Base commander, whispers time on target (TOT) – 4:05 pm. The group goes into a deep huddle for last minute specific planning. Jeeps carry pilots to the planes. The six pilots ride out to six F-86s. No one knows what lies ahead. Time for start-engine nears. Minutes later all six are airborne. Sqn Ldr Ghani Akbar flies ahead, and the other five get into position before he makes a half turn. Now the whole group sets course in battle formation and zooms towards the Indian air space.
Bathinda railway junction is a flat place, of warehouses, depots and factories and all those other ingredients that nestle on the backs of postcards. In 1971 it bristled with armament and supplies. This formidable stronghold of ordinance put Bathinda high on the list of PAF bombs. But it was savagely defended by the Barnala radar to the east, and two air bases to its north and south.
“It was very precise targeting, on precise location to destroy and stop logistic support to India’s war machines against Sahiwal. We were told that the army would roll in and do the rest. That was the mission,” Ghani Akbar said.
The six ship formation fly deck level. That’s less than a hundred feet above ground – closing in like a shark sensing blood in the water. “We were so low, we could see enemy trenches where Indian soldiers were cooking their meals.
Throttles are pretty much kept forward. No 5 and No 6 climb to high positions above the formation of the bombers. The four-ship commenced their slashing attack. Munitions are dropped and smoke from the first explosion covers the terminal. “It was hammer, hammer, hammer all the way,” Ghani Akbar said. There goes what used to be the biggest railway crossing in Asia.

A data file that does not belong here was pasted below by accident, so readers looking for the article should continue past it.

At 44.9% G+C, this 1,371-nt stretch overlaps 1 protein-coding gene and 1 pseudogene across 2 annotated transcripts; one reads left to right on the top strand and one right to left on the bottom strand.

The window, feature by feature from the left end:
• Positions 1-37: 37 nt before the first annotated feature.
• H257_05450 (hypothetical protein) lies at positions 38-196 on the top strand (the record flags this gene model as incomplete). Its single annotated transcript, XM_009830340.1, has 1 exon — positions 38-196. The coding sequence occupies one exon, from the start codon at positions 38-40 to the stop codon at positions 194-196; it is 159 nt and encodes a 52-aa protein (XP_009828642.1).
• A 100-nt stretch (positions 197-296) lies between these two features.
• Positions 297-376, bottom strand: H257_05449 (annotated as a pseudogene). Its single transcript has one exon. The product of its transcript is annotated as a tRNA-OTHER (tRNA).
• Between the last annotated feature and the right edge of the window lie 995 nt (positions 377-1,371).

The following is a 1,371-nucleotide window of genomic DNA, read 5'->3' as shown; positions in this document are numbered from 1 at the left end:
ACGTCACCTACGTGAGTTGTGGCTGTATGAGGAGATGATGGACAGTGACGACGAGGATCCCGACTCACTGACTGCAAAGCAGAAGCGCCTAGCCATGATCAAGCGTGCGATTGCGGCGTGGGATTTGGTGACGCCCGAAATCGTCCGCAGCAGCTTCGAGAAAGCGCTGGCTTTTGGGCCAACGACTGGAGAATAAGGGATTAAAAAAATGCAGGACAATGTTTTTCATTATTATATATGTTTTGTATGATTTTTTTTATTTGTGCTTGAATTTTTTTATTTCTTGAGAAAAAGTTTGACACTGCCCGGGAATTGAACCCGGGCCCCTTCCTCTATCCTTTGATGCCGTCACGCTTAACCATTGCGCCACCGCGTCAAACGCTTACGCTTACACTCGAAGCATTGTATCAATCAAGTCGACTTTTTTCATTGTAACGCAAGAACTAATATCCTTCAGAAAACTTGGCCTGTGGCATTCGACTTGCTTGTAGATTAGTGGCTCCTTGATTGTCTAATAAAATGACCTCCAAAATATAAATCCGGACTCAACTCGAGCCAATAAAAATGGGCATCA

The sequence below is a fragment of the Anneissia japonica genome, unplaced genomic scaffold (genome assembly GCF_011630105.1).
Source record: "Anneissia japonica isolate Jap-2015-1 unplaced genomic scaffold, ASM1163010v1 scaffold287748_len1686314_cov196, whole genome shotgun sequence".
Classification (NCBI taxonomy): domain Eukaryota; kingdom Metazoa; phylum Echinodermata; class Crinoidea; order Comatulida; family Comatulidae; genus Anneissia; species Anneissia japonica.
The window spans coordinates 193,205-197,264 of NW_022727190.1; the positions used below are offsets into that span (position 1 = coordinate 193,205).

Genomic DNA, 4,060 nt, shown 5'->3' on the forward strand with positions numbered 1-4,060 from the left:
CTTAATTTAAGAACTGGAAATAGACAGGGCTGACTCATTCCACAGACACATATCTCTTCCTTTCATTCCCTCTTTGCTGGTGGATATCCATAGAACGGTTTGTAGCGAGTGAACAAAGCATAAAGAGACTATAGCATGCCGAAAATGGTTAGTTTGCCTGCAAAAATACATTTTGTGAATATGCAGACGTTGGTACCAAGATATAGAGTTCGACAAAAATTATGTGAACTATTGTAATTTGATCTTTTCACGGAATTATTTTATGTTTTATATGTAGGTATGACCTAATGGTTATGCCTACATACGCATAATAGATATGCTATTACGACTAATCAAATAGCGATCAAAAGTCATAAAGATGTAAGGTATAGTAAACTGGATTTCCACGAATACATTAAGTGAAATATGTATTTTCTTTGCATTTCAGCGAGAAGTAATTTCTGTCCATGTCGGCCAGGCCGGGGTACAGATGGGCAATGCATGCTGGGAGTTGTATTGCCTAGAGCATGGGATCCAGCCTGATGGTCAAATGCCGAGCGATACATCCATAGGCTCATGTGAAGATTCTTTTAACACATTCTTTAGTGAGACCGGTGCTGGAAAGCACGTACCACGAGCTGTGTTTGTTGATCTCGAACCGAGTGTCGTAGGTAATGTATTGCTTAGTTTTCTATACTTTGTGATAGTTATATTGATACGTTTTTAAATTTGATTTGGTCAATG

The four planes scored some direct hits on strong points along the junction – warehouses, railway intersections destroyed and the enemy’s fighting spirit weakened, all in less than three and a half minutes. Their training had served them well. Pilots maneuver their jets at body crushing G force speeds to fly clear of danger. Weaving above the bombers as top cover, dismayed No 5 and No 6, see no Indian jets coming for them. The two winged friends join the four-ship and head home. Throttles blasted forward.
Welcome is the sight of the Pakistan India border. But the battle has not ended. The speed of combat was so fast that radars at home mistook the returning jets for intruding Indian planes looking for revenge. As pilots switch to the radar channel, Flt Lt Ejaz has the “intruders” in sight and decided to intercept them. But he hesitates before following through the mission and decides to rely on his battlefield judgment. He establishes radio contact to confirm if the target is hostile. “Red Leader, waggle wings,” he orders. The opportunity to abort presents itself. Had Ghani Akbar failed to oblige, he would have been shot out of the sky by his own course mate. Flt Lt Ejaz, cusses at the ground controls with chilling news that the so called intruders are actually friendlies. The pilots land in an evening they will never forget. Ghani Akbar was proud of the job they had done and thankful that all six returned home safe. It was a day for records.
“It would’ve given us more thrill if we could see it,” said Ghani Akbar. They did not know how good they were until India bemoaned over the radio of the destruction PAF pilots left behind. Fast forward many years. While waiting for a connecting flight at the Amsterdam airport, he made acquaintances with a family from Bathinda. They didn’t have memories from that day, they had scars. The Sikh woman sketched a grim image of the bombing raid that made you think of a graveyard of supplies and ordinance. “It was a horrible day, the PAF pilots kept attacking the area for minutes and we could hear loud bangs,” the eyewitness told Ghani Akbar as she reminisced.
“I was glad that years after this attack some eyewitness confirmed what we achieved that day. It was a sigh of relief,” Ghani Akbar quipped.